Issue Briefs

Following is the portion of a new report from the Defense Department inspector general’s office on trends in whistleblower complaints.

The number of whistleblower reprisal and restriction complaints has steadily increased for several years. In FY 2019, the DoD received 2,123 complaints of reprisal and restriction, a 74percent increase from the 1,219 complaints received in FY 2015.


While the number of whistleblower reprisal and restriction complaints has steadily risen over the past 5 fiscal years, the substantiation rate has remained relatively constant. Between FY 2015 and FY 2019, the substantiation rate has remained in the range of 12 to 15 percent.

To address the larger number of reprisal and restriction complaints, the DoD OIG increased the number of investigators conducting and oversighting these investigations. In addition, the DoD OIG has implemented an alternative dispute resolution (ADR) program, which offers complainants and their managers the opportunity to voluntarily resolve allegations of retaliation more swiftly than typically occurs in the more lengthy investigative process. Since the establishment of the DoD OIG ADR program in September 2017, over 110 cases have resulted in mutually agreedupon resolutions, allowing investigators to focus on conducting investigations into allegations that were not resolved through the ADR program. Resolution through settlements can also result in more timely remedies. Instead of waiting for remedial action in response to recommendations made in a report of investigation, complainants are made whole upon resolution through the ADR process.

The DoD OIG Whistleblower Reprisal Investigations Directorate has also implemented process and policy changes to further enhance the efficiency and effectiveness of whistleblower reprisal investigations across the DoD. These changes include process efficiencies being implemented by the DoD OIG and service IGs during the complaint intake and investigation stages and the use of summary reports of investigation for straightforward, unsubstantiated cases. For example, summary reports are used when the evidence shows that a personnel action was taken for welldocumented reasons unrelated to a protected communication. The DoD OIG is also reissuing regulations to help streamline and standardize the whistleblower reprisal investigative process.

These measures have resulted in the DoD OIG and Service IGs decreasing the time it takes to complete reprisal investigations. For example, at the close of FY 2018, the average days in investigation of open DoD OIG reprisal investigations was 356 days; at the close of FY 2019, it was 82 days. However, the Service IGs have struggled to address their increasing caseloads because, in general, resources for Service IGs have not significantly increased. As a result, the Service IGs still have a considerable backlog of aged cases, with 23 percent of their open whistleblower reprisal investigations being over 1 year old, compared to none over 1 year old for the DoD OIG.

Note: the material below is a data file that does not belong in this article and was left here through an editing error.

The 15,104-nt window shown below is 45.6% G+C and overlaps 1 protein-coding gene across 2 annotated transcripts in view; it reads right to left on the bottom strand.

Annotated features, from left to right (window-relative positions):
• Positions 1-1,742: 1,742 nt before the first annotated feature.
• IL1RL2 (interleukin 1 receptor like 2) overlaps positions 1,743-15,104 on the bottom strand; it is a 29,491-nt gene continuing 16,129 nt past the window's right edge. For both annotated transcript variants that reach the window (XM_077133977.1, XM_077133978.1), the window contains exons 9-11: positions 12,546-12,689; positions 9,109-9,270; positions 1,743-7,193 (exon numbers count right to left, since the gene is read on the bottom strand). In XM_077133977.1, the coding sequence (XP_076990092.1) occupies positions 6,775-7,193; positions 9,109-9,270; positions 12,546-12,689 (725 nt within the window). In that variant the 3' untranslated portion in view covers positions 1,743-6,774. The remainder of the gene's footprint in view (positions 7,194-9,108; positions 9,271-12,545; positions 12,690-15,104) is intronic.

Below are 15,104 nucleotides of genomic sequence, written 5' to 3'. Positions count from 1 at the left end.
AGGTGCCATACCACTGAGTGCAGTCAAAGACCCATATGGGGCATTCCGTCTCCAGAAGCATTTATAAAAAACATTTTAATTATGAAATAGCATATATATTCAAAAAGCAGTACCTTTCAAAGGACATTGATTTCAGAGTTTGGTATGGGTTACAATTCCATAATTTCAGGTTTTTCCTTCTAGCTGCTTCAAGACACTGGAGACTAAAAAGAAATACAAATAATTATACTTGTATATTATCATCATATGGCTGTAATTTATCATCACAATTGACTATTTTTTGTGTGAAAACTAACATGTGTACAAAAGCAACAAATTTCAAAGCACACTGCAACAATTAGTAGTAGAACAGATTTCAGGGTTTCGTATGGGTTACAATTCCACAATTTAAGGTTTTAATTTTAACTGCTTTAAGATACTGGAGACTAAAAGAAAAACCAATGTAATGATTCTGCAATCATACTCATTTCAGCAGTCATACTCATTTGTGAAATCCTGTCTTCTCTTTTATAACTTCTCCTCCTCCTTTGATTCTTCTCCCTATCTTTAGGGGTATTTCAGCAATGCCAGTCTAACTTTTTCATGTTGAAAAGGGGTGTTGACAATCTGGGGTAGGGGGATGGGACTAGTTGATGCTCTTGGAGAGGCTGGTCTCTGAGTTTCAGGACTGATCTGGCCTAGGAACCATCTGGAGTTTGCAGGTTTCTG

Recent substantiated DoD whistleblower reprisal and restriction investigations include the following examples.

• An Air Force major and a first lieutenant issued a subordinate staff sergeant an adverse letter of counseling in reprisal for telling members of the chain of command about unprofessionalism and toxic leadership displayed by two detachment technical sergeants during a group counseling session.

• A Marine Corps lieutenant colonel threatened a Navy subordinate lieutenant with disciplinary action and requested a retaliatory command directed investigation in reprisal for making lawful communications to an IG and a Member of Congress regarding attitudes about sexual assault in the Service.


• Two Federal employees working for the U.S. Intelligence Community suspended a Navy lieutenant’s access to classified information in reprisal for the lieutenant’s complaint to a supervisor that the one of them violated Executive Order 12333, which regards U.S. intelligence agencies and the ways in which Federal agencies are to cooperate with certain requests for information.

• A defense contractor to U.S. Army Special Operations Command placed a company employee on a temporary administrative leave of absence without pay in reprisal for reporting violations of law and abuse of authority to IGs and a contracting officer’s representative.

• A civil service GS15 told an Air Force staff sergeant and other subordinates that he had survived IG investigations in the past and implied that nothing would happen to him as a consequence of future complaints, in an attempt to restrict them from preparing or making protected communications to the IG.

When cases are substantiated, it is important for management to take prompt corrective action, particularly when whistleblowers have suffered from reprisal. Failure to take prompt and appropriate corrective action to make the whistleblower whole and to hold the reprising official accountable has the potential to deter other whistleblowers from making protected disclosures in the future.